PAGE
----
The Ubiquitous Kamenoko Tawashi Has a Fascinating Backstory
The Kamenoko Tawashi is one of the most ubiquitous household cleaning tools in Japan. Invented in 1907, these durable handmade scrub brushes are used to clean pots and pans, kitchen sinks, bathtubs, floors, dirty boots, and anything else that can use a heavy-duty scrubbing.
Aside from its functionality, this iconic Japanese scrubber has a fascinating backstory: Its origin arose from a failed invention! Seizaemon Nishio originally created a doormat using hemp palm fibers. Sadly, someone had beat him to this idea – and to the patent – so his dreams of being the palm bristle doormat inventor were dashed. Fortunately, he didn't throw out his doormat prototype. Using scraps from the failed doormat, his wife fashioned a makeshift scrubber brush to clean the house. Nishio was inspired by his wife's ingenious hack, and thus, the Kamenoko Tawashi was born!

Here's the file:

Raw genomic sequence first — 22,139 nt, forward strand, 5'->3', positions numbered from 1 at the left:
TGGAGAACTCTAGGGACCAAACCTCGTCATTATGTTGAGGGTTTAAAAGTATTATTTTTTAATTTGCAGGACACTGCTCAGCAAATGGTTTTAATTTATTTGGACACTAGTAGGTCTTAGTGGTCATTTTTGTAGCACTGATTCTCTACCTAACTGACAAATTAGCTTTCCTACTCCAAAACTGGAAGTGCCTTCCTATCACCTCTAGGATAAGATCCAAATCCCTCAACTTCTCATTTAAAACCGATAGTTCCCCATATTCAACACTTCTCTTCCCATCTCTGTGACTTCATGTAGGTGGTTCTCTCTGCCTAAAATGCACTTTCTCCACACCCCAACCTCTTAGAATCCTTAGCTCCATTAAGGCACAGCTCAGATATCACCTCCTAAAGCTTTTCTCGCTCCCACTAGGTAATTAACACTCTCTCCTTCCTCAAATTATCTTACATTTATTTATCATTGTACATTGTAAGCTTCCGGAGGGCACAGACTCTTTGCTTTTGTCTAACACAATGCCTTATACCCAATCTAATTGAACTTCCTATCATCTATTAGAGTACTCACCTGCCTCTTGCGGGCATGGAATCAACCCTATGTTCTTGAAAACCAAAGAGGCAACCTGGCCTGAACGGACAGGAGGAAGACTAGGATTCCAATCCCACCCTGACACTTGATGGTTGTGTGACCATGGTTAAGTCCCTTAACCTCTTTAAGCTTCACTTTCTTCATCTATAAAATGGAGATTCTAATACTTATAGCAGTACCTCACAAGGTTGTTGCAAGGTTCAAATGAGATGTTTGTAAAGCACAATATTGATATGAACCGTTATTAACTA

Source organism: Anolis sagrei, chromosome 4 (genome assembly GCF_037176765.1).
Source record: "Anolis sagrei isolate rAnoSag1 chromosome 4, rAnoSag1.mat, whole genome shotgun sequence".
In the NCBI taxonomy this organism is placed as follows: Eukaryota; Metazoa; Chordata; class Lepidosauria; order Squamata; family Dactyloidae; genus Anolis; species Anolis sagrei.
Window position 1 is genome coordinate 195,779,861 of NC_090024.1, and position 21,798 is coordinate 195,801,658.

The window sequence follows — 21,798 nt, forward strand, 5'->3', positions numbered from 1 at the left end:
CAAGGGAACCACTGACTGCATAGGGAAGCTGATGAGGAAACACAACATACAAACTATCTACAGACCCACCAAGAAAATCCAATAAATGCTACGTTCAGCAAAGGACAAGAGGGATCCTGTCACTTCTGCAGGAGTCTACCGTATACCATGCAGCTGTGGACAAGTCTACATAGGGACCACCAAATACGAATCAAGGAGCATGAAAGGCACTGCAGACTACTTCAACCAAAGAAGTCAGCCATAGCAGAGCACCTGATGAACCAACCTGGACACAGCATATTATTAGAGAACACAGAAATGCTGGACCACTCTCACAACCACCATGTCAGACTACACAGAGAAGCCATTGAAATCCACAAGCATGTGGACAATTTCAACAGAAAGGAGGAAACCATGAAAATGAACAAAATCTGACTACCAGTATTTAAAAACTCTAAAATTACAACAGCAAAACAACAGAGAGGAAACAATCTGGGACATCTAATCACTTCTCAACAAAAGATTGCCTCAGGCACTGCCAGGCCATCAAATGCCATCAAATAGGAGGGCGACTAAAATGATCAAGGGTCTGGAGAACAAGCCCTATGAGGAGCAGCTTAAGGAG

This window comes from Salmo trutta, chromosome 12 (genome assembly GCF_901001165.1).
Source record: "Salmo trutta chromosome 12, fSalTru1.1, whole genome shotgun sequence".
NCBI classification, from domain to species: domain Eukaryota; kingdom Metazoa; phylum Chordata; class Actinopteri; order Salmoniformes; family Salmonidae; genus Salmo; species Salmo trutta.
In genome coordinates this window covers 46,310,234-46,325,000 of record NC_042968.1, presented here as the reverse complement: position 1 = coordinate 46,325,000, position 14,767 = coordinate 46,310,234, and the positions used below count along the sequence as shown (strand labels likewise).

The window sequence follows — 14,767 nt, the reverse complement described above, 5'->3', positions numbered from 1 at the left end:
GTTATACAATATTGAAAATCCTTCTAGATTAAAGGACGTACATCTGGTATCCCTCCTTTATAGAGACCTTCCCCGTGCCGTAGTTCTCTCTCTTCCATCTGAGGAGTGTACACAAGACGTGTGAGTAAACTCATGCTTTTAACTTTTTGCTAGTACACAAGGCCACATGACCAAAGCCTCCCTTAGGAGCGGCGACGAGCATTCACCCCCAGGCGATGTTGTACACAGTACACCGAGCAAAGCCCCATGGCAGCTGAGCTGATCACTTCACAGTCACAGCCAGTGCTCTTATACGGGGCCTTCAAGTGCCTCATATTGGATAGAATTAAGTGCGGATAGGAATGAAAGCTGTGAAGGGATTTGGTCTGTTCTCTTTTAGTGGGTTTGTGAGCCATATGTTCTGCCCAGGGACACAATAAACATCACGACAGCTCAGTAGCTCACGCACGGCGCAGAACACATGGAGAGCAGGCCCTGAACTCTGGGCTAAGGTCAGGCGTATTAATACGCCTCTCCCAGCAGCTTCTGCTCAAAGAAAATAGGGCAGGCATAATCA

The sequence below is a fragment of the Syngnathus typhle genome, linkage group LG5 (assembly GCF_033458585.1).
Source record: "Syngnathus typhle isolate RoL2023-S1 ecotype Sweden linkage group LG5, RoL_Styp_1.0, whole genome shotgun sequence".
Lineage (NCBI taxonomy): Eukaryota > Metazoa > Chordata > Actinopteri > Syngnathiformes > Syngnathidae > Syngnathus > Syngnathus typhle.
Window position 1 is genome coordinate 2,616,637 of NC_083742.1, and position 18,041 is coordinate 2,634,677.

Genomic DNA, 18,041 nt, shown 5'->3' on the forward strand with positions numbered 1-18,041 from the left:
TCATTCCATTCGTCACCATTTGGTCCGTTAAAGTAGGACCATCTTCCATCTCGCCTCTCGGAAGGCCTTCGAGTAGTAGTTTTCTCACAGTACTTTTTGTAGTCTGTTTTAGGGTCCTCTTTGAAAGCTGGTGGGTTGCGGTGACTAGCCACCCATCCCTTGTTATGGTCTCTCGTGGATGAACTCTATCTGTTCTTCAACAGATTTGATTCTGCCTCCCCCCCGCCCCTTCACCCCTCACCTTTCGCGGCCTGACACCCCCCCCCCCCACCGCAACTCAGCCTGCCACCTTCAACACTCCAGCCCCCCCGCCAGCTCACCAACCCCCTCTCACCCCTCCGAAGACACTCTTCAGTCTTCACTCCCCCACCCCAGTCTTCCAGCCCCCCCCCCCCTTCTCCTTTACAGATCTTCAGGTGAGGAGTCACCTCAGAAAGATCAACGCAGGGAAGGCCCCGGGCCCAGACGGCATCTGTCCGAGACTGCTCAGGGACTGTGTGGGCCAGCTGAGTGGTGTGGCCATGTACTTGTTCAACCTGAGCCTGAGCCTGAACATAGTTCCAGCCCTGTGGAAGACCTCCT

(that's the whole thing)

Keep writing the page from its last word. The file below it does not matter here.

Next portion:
As for the name, kamenoko means "baby turtle," and tawashi means "brush" in Japanese. Nishio thought his invention resembled the reptile, revered for its longevity and a symbol of good luck in Japan.
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